Google Scholar

*Warbington, R. (2000). Managing information overload. Women Bus. 52, 20–23.

Google Scholar

*Warren, P. (2014). Personal information management: the case for an evolutionary approach. Interact. Comput. 26, 208–237. doi: 10.1093/iwc/iwt034

CrossRef Full Text | Google Scholar

*Wnuk, K., Gorschek, T., Callele, D., Karlsson, E.-A., Ahlin, E., and Regnell, B. (2016). Supporting scope tracking and visualization for very large-scale requirements engineering-utilizing FSC+, decision patterns, and atomic decision visualizations. IIEEE Transact. Softw. Eng. 42, 47–74. doi: 10.1109/TSE.2015.2445347

CrossRef Full Text | Google Scholar

*Wu, L., Zhu, Z., Cao, H., and Li, B. (2016). Influence of information overload on operator’s user experience of human–machine interface in LED manufacturing systems. Cogn. Tech. Work 18, 161–173. doi: 10.1007/s10111-015-0352-0

CrossRef Full Text | Google Scholar

*Yener, S., Arslan, A., and Kilinç, S. (2020). The moderating roles of technological self-efficacy and time management in the technostress and employee performance relationship through burnout. Inf. Technol. People 34, 1890–1919. doi: 10.1108/ITP-09-2019-0462

CrossRef Full Text | Google Scholar

*Yin, P., Ou, C. X., Davison, R. M., and Wu, J. (2018). Coping with mobile technology overload in the workplace. Internet Res. 28, 1189–1212. doi: 10.1108/IntR-01-2017-0016

CrossRef Full Text | Google Scholar

*Zhang, Y., and Xiao, W. (2018). Keyphrase generation based on deep Seq2seq model. IEEE Access 6, 46047–46057. doi: 10.1109/ACCESS.2018.2865589

CrossRef Full Text | Google Scholar

*Zhao, X., Xia, Q., and Huang, W. (2020). Impact of technostress on productivity from the theoretical perspective of appraisal and coping processes. Inf. Manag. 57:103265. doi: 10.1016/

CrossRef Full Text | Google Scholar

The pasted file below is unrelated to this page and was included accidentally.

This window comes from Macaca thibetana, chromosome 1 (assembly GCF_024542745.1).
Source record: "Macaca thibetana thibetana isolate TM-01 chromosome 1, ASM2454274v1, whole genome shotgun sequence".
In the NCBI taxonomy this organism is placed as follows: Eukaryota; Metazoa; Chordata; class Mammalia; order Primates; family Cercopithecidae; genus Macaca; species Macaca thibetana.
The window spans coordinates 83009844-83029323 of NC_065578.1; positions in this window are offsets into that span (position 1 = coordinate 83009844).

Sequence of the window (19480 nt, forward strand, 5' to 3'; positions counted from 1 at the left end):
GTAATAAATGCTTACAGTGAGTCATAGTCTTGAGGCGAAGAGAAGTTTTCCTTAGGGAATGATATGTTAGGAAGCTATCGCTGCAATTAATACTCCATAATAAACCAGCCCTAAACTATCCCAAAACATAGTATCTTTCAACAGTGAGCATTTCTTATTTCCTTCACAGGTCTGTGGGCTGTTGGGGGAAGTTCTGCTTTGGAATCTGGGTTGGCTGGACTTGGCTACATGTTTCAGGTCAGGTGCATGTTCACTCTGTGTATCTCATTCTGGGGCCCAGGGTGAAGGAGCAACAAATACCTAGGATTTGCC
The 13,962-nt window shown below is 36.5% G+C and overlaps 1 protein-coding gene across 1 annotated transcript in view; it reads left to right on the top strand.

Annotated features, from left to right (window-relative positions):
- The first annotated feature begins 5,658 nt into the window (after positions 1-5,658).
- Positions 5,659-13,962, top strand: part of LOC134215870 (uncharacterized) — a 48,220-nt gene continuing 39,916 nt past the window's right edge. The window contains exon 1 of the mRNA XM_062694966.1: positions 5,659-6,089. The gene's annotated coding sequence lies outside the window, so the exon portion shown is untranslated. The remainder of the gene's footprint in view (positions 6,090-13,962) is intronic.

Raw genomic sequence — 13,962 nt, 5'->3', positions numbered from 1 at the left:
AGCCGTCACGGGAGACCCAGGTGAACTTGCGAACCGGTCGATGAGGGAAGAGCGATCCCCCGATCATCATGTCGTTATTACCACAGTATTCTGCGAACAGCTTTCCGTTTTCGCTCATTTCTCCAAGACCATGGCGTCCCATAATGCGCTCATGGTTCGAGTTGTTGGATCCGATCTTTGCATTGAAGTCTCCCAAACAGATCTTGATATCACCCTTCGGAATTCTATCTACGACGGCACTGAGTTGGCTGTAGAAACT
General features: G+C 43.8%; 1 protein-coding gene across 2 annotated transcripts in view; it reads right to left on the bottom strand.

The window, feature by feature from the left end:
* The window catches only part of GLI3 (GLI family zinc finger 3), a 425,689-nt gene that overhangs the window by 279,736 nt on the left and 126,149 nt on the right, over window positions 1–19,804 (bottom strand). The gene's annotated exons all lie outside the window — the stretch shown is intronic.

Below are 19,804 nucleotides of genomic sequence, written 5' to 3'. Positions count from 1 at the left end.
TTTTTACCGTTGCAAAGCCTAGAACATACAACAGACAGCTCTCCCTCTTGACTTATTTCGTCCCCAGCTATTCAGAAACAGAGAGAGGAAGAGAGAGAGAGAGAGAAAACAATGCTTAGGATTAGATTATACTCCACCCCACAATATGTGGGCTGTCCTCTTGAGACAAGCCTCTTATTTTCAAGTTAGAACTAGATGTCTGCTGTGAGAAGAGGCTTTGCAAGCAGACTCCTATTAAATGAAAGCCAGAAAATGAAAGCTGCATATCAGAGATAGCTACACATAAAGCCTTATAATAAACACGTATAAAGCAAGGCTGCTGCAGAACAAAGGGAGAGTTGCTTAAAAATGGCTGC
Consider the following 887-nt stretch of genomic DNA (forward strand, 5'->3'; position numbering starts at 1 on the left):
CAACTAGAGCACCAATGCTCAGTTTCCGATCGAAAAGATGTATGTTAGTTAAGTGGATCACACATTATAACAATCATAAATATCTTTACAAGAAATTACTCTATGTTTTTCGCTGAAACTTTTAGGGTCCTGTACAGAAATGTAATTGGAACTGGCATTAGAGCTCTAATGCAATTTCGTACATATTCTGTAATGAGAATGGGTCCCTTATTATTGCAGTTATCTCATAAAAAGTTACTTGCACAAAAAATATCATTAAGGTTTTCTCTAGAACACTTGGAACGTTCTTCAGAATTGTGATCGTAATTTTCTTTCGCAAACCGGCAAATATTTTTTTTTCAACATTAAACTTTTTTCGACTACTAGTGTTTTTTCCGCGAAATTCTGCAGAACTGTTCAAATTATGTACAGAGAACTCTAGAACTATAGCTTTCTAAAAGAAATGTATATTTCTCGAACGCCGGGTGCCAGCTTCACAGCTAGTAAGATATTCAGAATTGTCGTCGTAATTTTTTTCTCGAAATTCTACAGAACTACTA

Keywords: information overload, information flood, intervention, job design, review—systematic

Citation: Arnold M, Goldschmitt M and Rigotti T (2023) Dealing with information overload: a comprehensive review. Front. Psychol. 14:1122200. doi: 10.3389/fpsyg.2023.1122200

Received: 06 January 2023; Accepted: 26 April 2023;
Published: 21 June 2023.

Edited by:

Ovidiu Constantin Baltatu, Anhembi Morumbi University, Brazil

Reviewed by:

Alejandro Vega-Muñoz, Universidad Central de Chile, Chile
Roman Soucek, Medical School Hamburg, Germany

Copyright © 2023 Arnold, Goldschmitt and Rigotti. This is an open-access article distributed under the terms of the Creative Commons Attribution License (CC BY). The use, distribution or reproduction in other forums is permitted, provided the original author(s) and the copyright owner(s) are credited and that the original publication in this journal is cited, in accordance with accepted academic practice. No use, distribution or reproduction is permitted which does not comply with these terms.

*Correspondence: Miriam Arnold,

These authors have contributed equally to this work and share first authorship

Disclaimer: All claims expressed in this article are solely those of the authors and do not necessarily represent those of their affiliated organizations, or those of the publisher, the editors and the reviewers. Any product that may be evaluated in this article or claim that may be made by its manufacturer is not guaranteed or endorsed by the publisher.